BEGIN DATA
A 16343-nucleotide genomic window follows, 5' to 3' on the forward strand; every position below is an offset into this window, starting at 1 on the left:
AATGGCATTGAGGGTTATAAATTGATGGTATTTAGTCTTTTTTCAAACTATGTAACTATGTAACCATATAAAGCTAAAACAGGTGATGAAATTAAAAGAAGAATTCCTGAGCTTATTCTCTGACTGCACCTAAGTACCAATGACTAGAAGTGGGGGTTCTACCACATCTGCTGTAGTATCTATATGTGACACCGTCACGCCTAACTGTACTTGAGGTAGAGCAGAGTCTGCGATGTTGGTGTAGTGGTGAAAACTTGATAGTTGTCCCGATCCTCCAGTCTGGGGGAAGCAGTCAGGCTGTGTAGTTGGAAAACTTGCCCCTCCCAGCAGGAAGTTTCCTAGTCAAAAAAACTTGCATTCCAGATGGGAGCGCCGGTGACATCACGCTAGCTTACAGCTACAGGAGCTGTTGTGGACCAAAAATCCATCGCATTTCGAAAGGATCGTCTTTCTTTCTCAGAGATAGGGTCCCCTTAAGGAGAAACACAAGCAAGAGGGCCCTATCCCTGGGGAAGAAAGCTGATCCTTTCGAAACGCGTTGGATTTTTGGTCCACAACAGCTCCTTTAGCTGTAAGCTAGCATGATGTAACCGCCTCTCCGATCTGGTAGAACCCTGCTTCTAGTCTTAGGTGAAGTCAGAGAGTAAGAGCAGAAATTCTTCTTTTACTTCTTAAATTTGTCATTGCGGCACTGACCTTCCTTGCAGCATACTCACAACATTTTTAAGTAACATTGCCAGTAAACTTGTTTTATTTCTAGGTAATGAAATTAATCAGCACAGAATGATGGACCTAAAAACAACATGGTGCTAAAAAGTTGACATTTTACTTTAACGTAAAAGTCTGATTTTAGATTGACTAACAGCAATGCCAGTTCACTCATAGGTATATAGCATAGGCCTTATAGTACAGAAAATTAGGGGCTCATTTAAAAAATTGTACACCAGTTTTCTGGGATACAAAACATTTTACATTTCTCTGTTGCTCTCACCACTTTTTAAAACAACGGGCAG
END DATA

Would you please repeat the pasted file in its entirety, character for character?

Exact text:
A 16343-nucleotide genomic window follows, 5' to 3' on the forward strand; every position below is an offset into this window, starting at 1 on the left:
AATGGCATTGAGGGTTATAAATTGATGGTATTTAGTCTTTTTTCAAACTATGTAACTATGTAACCATATAAAGCTAAAACAGGTGATGAAATTAAAAGAAGAATTCCTGAGCTTATTCTCTGACTGCACCTAAGTACCAATGACTAGAAGTGGGGGTTCTACCACATCTGCTGTAGTATCTATATGTGACACCGTCACGCCTAACTGTACTTGAGGTAGAGCAGAGTCTGCGATGTTGGTGTAGTGGTGAAAACTTGATAGTTGTCCCGATCCTCCAGTCTGGGGGAAGCAGTCAGGCTGTGTAGTTGGAAAACTTGCCCCTCCCAGCAGGAAGTTTCCTAGTCAAAAAAACTTGCATTCCAGATGGGAGCGCCGGTGACATCACGCTAGCTTACAGCTACAGGAGCTGTTGTGGACCAAAAATCCATCGCATTTCGAAAGGATCGTCTTTCTTTCTCAGAGATAGGGTCCCCTTAAGGAGAAACACAAGCAAGAGGGCCCTATCCCTGGGGAAGAAAGCTGATCCTTTCGAAACGCGTTGGATTTTTGGTCCACAACAGCTCCTTTAGCTGTAAGCTAGCATGATGTAACCGCCTCTCCGATCTGGTAGAACCCTGCTTCTAGTCTTAGGTGAAGTCAGAGAGTAAGAGCAGAAATTCTTCTTTTACTTCTTAAATTTGTCATTGCGGCACTGACCTTCCTTGCAGCATACTCACAACATTTTTAAGTAACATTGCCAGTAAACTTGTTTTATTTCTAGGTAATGAAATTAATCAGCACAGAATGATGGACCTAAAAACAACATGGTGCTAAAAAGTTGACATTTTACTTTAACGTAAAAGTCTGATTTTAGATTGACTAACAGCAATGCCAGTTCACTCATAGGTATATAGCATAGGCCTTATAGTACAGAAAATTAGGGGCTCATTTAAAAAATTGTACACCAGTTTTCTGGGATACAAAACATTTTACATTTCTCTGTTGCTCTCACCACTTTTTAAAACAACGGGCAG